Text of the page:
The Cathedral Chancel
After the laying of the Cathedral foundation stone on 8 June 1915, huge foundations, large piers and a tremendous vaulted ceiling rose from the ground, forming the new Cathedral's nave. Unfortunately, finances precluded construction of anything other than the nave. There was no money for the crossing or the chancel, as per the original plan. In the end, it was resolved that a temporary chancel should be constructed, using material saved from the old St Paul's.
After being left "unfinished" for 50 years, in 1966, the decision was made to progress with a new chancel. A local architect, Ted McCoy, won the competition to design a new Chancel. The whole design was to cost £100,000. Fundraising for the venture included the Cathedral building being used for plays, shows and modern dance interpretations. In addition, the congregation organised sales and door knocking appeals. The switch to decimal currency, as well as inflation, saw the price increase to $170,000. Construction began in earnest in December 1969. The old chancel was stripped and demolished and new columns began to rise from the debris. Alongside the construction continued the fundraising. It was completed in 1971 and dedicated on St James’ Day.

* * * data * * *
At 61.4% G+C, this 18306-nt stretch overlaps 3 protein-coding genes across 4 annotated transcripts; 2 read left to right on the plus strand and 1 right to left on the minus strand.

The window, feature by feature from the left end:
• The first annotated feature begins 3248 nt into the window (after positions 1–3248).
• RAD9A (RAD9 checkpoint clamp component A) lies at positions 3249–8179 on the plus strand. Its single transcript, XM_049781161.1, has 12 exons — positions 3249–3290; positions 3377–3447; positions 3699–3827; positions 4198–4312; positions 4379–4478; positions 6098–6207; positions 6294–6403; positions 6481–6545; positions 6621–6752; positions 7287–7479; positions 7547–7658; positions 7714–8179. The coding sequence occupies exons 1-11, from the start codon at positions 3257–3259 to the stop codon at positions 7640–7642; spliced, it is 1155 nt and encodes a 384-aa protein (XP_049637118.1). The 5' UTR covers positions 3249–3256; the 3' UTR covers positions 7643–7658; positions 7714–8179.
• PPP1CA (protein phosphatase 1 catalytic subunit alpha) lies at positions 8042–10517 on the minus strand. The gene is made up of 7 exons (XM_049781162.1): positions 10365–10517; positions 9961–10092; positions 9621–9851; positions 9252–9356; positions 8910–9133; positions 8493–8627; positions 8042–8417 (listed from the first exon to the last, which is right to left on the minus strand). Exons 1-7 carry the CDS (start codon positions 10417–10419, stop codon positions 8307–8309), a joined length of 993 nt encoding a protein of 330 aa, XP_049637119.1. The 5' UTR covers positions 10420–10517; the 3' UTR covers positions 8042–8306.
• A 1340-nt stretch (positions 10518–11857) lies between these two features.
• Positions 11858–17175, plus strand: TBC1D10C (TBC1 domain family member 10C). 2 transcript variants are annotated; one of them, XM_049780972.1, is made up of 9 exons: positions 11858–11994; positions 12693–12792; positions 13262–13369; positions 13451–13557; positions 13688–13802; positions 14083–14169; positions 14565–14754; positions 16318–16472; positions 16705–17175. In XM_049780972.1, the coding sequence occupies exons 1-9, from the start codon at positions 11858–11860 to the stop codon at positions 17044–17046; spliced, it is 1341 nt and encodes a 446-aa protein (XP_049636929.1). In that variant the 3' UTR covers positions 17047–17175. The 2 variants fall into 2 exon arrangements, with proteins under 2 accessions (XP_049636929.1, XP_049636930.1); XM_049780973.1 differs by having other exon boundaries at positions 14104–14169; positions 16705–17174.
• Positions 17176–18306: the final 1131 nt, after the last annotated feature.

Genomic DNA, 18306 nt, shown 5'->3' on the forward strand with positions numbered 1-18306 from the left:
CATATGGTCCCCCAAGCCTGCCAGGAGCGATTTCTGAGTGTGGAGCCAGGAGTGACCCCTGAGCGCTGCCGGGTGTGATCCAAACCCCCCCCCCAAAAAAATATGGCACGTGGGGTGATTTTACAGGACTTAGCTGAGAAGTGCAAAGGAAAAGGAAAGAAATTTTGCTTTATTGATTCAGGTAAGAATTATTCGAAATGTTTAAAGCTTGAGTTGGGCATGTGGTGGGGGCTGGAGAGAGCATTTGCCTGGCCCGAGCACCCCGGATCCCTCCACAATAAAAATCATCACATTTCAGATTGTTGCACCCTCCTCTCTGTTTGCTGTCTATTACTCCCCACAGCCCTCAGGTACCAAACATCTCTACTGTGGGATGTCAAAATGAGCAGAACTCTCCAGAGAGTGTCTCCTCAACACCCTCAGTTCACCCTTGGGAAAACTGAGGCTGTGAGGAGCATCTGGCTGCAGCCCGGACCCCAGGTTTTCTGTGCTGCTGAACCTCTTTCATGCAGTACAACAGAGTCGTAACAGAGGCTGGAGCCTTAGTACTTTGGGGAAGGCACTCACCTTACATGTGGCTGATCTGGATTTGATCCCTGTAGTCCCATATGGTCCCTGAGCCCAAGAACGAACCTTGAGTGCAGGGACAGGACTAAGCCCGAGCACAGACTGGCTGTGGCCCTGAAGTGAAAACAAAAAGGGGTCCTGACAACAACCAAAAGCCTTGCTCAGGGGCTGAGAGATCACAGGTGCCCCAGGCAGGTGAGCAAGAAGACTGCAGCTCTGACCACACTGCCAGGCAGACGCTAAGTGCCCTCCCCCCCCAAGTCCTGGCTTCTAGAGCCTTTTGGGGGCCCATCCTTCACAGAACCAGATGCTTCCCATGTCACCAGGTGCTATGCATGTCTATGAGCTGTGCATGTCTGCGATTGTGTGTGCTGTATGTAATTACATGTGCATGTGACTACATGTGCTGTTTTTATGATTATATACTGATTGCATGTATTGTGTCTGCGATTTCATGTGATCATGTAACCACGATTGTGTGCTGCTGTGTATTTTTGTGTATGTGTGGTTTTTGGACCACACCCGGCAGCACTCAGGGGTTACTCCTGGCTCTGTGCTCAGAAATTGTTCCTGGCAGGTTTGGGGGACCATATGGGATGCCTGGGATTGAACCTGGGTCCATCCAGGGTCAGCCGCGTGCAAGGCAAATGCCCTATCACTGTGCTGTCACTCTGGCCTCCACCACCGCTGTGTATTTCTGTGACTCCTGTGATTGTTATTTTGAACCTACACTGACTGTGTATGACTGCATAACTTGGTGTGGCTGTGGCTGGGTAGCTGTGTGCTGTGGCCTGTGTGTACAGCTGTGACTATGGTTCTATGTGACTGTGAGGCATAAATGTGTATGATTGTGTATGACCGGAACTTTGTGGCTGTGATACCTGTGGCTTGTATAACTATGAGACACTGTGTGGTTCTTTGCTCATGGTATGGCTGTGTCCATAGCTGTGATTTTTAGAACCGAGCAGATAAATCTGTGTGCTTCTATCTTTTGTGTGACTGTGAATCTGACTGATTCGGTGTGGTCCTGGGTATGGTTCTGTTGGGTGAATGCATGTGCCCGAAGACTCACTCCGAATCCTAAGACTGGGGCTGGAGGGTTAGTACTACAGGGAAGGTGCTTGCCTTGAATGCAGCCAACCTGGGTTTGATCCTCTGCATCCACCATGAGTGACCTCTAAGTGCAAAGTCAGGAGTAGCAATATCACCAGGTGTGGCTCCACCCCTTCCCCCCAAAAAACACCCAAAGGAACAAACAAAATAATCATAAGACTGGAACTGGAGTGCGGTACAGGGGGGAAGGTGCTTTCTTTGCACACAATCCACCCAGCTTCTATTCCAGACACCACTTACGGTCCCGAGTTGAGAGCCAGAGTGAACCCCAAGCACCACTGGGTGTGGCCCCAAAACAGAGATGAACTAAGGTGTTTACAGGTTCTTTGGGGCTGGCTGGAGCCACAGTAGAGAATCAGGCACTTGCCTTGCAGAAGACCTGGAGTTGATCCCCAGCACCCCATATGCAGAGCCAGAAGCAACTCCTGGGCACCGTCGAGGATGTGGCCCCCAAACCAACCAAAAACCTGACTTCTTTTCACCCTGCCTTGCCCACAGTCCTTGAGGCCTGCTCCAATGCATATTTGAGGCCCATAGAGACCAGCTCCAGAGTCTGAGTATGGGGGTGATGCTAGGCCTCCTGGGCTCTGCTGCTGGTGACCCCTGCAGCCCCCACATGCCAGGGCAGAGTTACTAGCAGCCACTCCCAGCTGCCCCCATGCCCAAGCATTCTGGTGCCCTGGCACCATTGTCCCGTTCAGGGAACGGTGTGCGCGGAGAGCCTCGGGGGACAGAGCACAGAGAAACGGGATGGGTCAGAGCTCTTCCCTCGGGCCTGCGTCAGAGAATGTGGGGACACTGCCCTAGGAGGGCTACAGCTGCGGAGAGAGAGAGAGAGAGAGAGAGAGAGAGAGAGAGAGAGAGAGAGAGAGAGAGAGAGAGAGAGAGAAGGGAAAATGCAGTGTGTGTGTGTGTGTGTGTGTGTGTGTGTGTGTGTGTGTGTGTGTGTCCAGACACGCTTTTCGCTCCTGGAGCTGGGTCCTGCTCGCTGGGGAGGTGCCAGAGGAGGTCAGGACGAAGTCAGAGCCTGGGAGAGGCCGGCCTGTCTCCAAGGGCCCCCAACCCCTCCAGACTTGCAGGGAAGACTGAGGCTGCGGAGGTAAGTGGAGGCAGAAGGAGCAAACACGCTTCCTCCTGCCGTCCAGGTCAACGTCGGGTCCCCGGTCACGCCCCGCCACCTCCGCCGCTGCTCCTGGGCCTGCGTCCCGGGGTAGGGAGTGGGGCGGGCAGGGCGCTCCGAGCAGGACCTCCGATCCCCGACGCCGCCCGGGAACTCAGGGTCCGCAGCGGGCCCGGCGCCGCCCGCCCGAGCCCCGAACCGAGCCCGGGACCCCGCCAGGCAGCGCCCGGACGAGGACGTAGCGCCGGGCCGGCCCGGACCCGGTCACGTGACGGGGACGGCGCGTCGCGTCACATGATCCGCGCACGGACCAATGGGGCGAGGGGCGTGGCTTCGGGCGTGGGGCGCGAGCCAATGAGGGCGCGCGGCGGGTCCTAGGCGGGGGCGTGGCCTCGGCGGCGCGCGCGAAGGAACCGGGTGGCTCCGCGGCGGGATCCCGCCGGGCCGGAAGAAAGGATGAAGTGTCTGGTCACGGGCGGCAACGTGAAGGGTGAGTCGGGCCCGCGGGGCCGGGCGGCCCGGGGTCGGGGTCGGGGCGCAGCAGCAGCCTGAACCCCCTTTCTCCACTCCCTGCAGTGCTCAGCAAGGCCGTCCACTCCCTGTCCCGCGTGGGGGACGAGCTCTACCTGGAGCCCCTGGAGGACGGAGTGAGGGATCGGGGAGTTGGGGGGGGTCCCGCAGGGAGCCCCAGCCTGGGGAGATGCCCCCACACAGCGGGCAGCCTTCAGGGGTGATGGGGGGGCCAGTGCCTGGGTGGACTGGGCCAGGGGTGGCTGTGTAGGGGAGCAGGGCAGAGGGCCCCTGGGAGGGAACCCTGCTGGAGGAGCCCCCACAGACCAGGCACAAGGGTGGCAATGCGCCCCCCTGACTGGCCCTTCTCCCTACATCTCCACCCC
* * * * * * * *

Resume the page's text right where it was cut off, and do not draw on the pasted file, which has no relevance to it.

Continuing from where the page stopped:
It is built of concrete faced with Oamaru stone, and takes the form of an apse, or semi-circular sanctuary, in a contrasting modern style of stark simplicity, with clear windows to link the cathedral with the world outside. The acrylic transparent cross with prominent liturgical colours was a gift of the Callis family.